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1. To work to gain or incite something, often interest or support. A noun or pronoun can be used between "drum" and "up." What else can we do to drum up more support for our campaign? I try to drum up enthusiasm for trigonometry, but my students are just not interested.
2. To create or devise something. A noun or pronoun can be used between "drum" and "up." We need to drum up a story before mom gets home and sees the vase we broke.
fire (one) with (an emotion)
To cause one to feel a particular emotion. Overhearing Tim's nasty comments about me fired me with anger. I was having a rough day until thoughts of our upcoming beach vacation fired me with joy.
See also: fire
the first flush of (something)
The beginning or early stages of something. Of course they're happy now—they're still in the first flush of marriage!
Farlex Dictionary of Idioms. © 2015 Farlex, Inc, all rights reserved.
drum something up
to obtain something by attracting people's attention to one's need or cause. I shall try to drum up support for the party. You shall have to drum up new business by advertising. I need to do something to drum some business up.
fire someone with angerand fire someone with enthusiasm; fire someone with hope; fire someone with expectations
Fig. [for someone's words] to fill someone with eagerness or the desire to do something. The speech fired the audience with enthusiasm for change. We were fired with anger to protest against the government.
McGraw-Hill Dictionary of American Idioms and Phrasal Verbs. © 2002 by The McGraw-Hill Companies, Inc.
1. Bring about by persistent effort, as in I'm trying to drum up more customers, or We have to drum up support for this amendment. This expression alludes to making repeated drumbeats. [Mid-1800s]
2. Devise, invent, obtain, as in He hoped to drum up an alibi. [Mid-1800s]
The American Heritage® Dictionary of Idioms by Christine Ammer. Copyright © 2003, 1997 by The Christine Ammer 1992 Trust. Published by Houghton Mifflin Harcourt Publishing Company. All rights reserved.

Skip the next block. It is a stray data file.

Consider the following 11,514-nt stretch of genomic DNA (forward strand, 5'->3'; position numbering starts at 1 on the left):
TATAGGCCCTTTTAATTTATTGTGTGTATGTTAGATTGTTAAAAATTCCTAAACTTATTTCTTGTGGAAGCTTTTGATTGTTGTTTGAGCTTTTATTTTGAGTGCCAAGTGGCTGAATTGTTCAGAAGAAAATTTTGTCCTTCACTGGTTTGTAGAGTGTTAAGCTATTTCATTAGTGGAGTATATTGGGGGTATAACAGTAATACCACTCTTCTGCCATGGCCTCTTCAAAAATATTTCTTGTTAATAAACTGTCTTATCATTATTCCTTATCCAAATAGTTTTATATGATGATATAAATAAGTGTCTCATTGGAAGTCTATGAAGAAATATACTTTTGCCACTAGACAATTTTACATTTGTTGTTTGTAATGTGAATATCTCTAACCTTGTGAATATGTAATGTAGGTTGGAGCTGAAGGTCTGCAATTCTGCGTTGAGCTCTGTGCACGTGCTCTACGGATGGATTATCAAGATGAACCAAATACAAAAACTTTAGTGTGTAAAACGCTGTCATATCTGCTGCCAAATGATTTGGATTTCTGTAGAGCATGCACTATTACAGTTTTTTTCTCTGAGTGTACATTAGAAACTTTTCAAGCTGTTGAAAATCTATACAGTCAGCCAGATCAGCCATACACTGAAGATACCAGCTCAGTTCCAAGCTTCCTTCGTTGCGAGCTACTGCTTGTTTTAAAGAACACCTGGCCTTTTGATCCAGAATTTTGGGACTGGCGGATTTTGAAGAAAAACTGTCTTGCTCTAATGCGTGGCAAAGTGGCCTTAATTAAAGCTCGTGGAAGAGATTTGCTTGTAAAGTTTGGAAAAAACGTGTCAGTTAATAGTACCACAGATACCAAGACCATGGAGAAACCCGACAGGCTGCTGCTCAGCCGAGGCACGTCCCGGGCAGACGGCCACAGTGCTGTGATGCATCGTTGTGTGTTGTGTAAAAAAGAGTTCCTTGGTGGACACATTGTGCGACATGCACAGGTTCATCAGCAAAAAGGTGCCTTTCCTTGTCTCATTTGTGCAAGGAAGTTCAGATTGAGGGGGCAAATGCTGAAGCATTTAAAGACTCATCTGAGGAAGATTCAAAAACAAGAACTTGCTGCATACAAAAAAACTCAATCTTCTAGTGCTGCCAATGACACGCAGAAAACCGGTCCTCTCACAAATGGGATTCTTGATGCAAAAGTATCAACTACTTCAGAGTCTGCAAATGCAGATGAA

(in) the first flush of ˈyouth, enˈthusiasm, etc.when somebody is young or something is new: By then, he was no longer in the first flush of youth. ♢ In the first flush of enthusiasm, we were able to get everyone interested in helping.
Farlex Partner Idioms Dictionary © Farlex 2017
1. To bring something about by continuous, persistent effort: The advertising firm drummed up new business for us. The manager tried to drum interest up in the computer training classes.
2. To obtain or resourcefully put together something that one needs; come up with something: The witness drummed up an alibi during the trial. We drummed some volunteers up for the project.
The American Heritage® Dictionary of Phrasal Verbs. Copyright © 2005 by Houghton Mifflin Harcourt Publishing Company. Published by Houghton Mifflin Harcourt Publishing Company. All rights reserved.
To gather, to summon. Alluding to summoning recruits by beating a drum, this term has been used figuratively since the 1600s. It is often used in a business sense, as it was by Thomas Gray in a letter of 1849: “I will then drum up subscribers for Fendler.” An antonym is to drum out, meaning to dismiss or oust. In the military this, too, was signaled by beating a drum. This came to mean being fired from a job but is not heard as often today.
The Dictionary of Clichés by Christine Ammer Copyright © 2013 by Christine Ammer